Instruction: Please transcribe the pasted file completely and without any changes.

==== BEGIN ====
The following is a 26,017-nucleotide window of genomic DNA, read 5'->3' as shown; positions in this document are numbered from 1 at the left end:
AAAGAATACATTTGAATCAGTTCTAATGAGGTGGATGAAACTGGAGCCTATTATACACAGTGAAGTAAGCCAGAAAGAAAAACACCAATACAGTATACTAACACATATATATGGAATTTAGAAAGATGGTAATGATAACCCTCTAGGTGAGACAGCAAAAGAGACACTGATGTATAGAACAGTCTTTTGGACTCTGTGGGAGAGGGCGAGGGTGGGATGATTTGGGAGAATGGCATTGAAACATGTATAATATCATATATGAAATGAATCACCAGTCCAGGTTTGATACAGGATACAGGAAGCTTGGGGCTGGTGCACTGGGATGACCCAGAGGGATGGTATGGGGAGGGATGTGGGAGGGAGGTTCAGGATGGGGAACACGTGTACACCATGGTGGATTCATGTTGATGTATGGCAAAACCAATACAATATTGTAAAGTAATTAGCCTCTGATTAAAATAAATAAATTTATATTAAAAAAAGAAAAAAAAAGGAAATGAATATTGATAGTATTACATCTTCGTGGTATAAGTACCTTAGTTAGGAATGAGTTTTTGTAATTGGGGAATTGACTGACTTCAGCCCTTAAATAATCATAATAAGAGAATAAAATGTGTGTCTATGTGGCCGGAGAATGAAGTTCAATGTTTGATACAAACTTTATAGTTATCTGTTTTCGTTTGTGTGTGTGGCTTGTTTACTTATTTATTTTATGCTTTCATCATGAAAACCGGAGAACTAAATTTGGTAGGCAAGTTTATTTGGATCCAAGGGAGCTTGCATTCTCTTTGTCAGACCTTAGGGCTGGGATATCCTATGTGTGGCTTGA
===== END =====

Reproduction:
The following is a 26,017-nucleotide window of genomic DNA, read 5'->3' as shown; positions in this document are numbered from 1 at the left end:
AAAGAATACATTTGAATCAGTTCTAATGAGGTGGATGAAACTGGAGCCTATTATACACAGTGAAGTAAGCCAGAAAGAAAAACACCAATACAGTATACTAACACATATATATGGAATTTAGAAAGATGGTAATGATAACCCTCTAGGTGAGACAGCAAAAGAGACACTGATGTATAGAACAGTCTTTTGGACTCTGTGGGAGAGGGCGAGGGTGGGATGATTTGGGAGAATGGCATTGAAACATGTATAATATCATATATGAAATGAATCACCAGTCCAGGTTTGATACAGGATACAGGAAGCTTGGGGCTGGTGCACTGGGATGACCCAGAGGGATGGTATGGGGAGGGATGTGGGAGGGAGGTTCAGGATGGGGAACACGTGTACACCATGGTGGATTCATGTTGATGTATGGCAAAACCAATACAATATTGTAAAGTAATTAGCCTCTGATTAAAATAAATAAATTTATATTAAAAAAAGAAAAAAAAAGGAAATGAATATTGATAGTATTACATCTTCGTGGTATAAGTACCTTAGTTAGGAATGAGTTTTTGTAATTGGGGAATTGACTGACTTCAGCCCTTAAATAATCATAATAAGAGAATAAAATGTGTGTCTATGTGGCCGGAGAATGAAGTTCAATGTTTGATACAAACTTTATAGTTATCTGTTTTCGTTTGTGTGTGTGGCTTGTTTACTTATTTATTTTATGCTTTCATCATGAAAACCGGAGAACTAAATTTGGTAGGCAAGTTTATTTGGATCCAAGGGAGCTTGCATTCTCTTTGTCAGACCTTAGGGCTGGGATATCCTATGTGTGGCTTGA